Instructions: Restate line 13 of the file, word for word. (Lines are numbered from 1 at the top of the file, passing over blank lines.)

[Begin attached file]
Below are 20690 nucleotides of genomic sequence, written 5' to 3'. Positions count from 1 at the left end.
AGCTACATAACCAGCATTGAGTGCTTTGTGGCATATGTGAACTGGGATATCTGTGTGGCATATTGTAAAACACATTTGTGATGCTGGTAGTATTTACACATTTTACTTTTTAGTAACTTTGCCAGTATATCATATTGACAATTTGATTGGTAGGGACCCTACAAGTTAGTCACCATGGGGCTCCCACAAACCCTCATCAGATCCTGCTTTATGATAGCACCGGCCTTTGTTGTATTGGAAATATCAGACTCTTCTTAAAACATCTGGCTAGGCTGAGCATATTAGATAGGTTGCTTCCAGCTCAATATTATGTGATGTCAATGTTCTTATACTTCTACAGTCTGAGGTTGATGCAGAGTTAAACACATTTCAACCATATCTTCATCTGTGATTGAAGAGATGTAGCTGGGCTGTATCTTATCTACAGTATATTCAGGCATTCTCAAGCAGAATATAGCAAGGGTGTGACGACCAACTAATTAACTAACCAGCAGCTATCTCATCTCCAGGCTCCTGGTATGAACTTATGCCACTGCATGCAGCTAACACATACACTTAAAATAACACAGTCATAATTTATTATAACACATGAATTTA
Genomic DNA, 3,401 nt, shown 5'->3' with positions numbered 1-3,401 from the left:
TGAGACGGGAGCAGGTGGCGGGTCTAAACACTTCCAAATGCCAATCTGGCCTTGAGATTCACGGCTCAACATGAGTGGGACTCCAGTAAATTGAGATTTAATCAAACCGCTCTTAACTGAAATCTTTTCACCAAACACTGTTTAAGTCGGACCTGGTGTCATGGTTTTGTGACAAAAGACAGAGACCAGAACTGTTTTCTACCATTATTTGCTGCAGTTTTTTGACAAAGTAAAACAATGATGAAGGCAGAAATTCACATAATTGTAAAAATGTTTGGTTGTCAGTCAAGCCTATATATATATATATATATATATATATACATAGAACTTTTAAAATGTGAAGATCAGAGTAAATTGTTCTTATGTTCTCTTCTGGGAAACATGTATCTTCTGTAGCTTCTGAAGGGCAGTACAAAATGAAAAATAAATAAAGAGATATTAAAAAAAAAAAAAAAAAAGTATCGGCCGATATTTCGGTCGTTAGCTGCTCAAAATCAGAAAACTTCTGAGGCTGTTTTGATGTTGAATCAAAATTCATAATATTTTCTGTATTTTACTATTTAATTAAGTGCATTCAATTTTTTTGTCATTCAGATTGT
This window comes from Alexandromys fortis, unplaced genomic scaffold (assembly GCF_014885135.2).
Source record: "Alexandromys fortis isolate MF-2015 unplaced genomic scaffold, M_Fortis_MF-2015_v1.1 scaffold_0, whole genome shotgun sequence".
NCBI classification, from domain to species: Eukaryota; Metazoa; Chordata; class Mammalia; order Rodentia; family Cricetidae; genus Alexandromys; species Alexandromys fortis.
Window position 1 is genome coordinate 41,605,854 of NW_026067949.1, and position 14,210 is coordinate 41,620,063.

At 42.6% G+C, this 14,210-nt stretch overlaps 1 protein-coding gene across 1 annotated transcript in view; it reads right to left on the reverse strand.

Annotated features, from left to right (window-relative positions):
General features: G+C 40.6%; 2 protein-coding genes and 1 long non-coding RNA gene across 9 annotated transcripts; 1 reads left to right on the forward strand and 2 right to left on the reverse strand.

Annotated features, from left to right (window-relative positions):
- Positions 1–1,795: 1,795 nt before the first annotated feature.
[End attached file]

- Positions 1–1,795: 1,795 nt before the first annotated feature.